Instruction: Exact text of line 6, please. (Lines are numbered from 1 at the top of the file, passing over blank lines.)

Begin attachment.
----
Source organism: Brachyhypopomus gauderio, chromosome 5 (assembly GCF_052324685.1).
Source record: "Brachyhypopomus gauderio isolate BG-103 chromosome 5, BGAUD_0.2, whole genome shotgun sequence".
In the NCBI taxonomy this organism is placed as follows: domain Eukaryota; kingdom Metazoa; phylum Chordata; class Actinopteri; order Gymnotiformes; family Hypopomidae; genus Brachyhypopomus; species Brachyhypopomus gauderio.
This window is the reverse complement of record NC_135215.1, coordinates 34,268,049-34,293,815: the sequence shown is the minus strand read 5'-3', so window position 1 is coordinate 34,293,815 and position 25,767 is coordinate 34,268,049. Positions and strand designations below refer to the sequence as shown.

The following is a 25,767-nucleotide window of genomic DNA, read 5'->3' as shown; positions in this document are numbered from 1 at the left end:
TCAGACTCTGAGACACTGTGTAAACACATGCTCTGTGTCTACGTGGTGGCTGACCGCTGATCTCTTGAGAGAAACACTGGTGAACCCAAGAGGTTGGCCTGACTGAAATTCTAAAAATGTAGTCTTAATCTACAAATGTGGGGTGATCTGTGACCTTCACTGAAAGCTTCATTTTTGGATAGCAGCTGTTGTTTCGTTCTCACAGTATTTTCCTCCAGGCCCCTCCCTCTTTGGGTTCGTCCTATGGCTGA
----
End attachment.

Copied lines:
TCAGACTCTGAGACACTGTGTAAACACATGCTCTGTGTCTACGTGGTGGCTGACCGCTGATCTCTTGAGAGAAACACTGGTGAACCCAAGAGGTTGGCCTGACTGAAATTCTAAAAATGTAGTCTTAATCTACAAATGTGGGGTGATCTGTGACCTTCACTGAAAGCTTCATTTTTGGATAGCAGCTGTTGTTTCGTTCTCACAGTATTTTCCTCCAGGCCCCTCCCTCTTTGGGTTCGTCCTATGGCTGA